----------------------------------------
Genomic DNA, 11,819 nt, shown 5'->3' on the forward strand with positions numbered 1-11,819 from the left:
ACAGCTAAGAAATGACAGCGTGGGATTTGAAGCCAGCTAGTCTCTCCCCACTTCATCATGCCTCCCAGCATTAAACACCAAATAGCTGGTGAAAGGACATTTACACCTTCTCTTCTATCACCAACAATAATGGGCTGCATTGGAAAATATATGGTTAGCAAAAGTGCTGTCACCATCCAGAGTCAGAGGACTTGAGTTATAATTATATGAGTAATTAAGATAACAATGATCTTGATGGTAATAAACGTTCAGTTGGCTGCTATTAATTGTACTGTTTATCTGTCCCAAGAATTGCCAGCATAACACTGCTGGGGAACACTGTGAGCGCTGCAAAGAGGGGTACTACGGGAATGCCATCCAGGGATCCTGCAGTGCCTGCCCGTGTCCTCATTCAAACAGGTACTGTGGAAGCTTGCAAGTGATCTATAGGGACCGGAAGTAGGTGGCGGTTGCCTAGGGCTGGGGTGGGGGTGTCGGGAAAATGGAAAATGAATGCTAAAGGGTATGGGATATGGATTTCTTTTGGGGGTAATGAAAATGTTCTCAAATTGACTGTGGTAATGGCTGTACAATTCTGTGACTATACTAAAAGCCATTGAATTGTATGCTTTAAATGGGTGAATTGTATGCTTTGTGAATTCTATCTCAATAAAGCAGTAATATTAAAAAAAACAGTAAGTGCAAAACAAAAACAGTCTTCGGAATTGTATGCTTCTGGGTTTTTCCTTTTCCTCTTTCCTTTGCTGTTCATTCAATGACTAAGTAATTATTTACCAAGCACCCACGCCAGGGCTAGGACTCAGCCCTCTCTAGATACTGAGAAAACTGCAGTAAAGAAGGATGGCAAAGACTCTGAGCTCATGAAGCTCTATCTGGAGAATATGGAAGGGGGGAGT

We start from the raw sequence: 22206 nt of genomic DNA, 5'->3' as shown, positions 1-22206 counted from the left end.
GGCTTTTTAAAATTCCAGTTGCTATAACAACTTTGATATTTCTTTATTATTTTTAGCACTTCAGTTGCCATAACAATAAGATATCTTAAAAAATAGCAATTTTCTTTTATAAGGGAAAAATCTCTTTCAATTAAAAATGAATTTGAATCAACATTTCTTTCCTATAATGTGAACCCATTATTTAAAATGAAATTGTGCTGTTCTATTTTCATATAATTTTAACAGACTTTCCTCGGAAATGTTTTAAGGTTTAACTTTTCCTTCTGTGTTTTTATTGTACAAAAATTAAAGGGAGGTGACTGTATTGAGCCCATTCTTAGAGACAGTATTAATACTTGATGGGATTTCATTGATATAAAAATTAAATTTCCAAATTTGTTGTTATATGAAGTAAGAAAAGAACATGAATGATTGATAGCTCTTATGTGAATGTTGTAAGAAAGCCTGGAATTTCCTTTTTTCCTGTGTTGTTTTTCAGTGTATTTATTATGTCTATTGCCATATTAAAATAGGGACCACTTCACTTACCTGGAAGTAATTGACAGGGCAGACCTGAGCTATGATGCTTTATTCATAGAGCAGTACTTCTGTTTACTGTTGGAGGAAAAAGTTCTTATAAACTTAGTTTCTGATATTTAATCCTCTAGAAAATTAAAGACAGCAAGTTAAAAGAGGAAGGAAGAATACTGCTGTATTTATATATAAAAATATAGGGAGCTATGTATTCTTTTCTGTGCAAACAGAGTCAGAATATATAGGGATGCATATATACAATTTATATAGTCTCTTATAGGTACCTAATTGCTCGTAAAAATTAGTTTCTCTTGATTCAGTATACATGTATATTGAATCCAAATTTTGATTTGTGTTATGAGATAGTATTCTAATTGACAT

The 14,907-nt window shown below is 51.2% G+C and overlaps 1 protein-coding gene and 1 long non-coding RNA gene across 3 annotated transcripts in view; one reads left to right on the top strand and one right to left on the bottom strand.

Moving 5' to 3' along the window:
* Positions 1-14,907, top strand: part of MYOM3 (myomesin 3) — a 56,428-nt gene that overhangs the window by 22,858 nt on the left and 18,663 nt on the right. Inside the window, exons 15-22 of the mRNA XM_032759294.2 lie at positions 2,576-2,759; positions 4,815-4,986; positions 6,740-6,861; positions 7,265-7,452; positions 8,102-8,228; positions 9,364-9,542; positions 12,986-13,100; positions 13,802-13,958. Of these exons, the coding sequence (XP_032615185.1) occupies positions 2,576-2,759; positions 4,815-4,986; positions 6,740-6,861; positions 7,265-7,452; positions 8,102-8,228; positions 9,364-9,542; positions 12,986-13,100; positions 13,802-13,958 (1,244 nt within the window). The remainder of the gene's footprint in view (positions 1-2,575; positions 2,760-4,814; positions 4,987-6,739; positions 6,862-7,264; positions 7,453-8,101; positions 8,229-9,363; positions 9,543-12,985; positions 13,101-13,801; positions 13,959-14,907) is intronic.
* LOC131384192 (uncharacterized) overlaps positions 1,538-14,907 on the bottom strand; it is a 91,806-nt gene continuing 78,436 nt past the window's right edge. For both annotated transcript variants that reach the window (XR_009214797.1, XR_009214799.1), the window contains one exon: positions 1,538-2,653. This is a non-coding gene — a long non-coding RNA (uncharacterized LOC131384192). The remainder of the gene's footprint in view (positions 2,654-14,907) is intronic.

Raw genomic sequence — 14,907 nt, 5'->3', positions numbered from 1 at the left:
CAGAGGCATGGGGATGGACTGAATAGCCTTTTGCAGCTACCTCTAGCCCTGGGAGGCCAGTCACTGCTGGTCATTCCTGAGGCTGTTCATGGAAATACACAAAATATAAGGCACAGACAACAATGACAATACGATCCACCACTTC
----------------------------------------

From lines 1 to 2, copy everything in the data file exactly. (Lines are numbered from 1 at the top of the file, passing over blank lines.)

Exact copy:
Genomic DNA, 11,819 nt, shown 5'->3' on the forward strand with positions numbered 1-11,819 from the left:
ACAGCTAAGAAATGACAGCGTGGGATTTGAAGCCAGCTAGTCTCTCCCCACTTCATCATGCCTCCCAGCATTAAACACCAAATAGCTGGTGAAAGGACATTTACACCTTCTCTTCTATCACCAACAATAATGGGCTGCATTGGAAAATATATGGTTAGCAAAAGTGCTGTCACCATCCAGAGTCAGAGGACTTGAGTTATAATTATATGAGTAATTAAGATAACAATGATCTTGATGGTAATAAACGTTCAGTTGGCTGCTATTAATTGTACTGTTTATCTGTCCCAAGAATTGCCAGCATAACACTGCTGGGGAACACTGTGAGCGCTGCAAAGAGGGGTACTACGGGAATGCCATCCAGGGATCCTGCAGTGCCTGCCCGTGTCCTCATTCAAACAGGTACTGTGGAAGCTTGCAAGTGATCTATAGGGACCGGAAGTAGGTGGCGGTTGCCTAGGGCTGGGGTGGGGGTGTCGGGAAAATGGAAAATGAATGCTAAAGGGTATGGGATATGGATTTCTTTTGGGGGTAATGAAAATGTTCTCAAATTGACTGTGGTAATGGCTGTACAATTCTGTGACTATACTAAAAGCCATTGAATTGTATGCTTTAAATGGGTGAATTGTATGCTTTGTGAATTCTATCTCAATAAAGCAGTAATATTAAAAAAAACAGTAAGTGCAAAACAAAAACAGTCTTCGGAATTGTATGCTTCTGGGTTTTTCCTTTTCCTCTTTCCTTTGCTGTTCATTCAATGACTAAGTAATTATTTACCAAGCACCCACGCCAGGGCTAGGACTCAGCCCTCTCTAGATACTGAGAAAACTGCAGTAAAGAAGGATGGCAAAGACTCTGAGCTCATGAAGCTCTATCTGGAGAATATGGAAGGGGGGAGT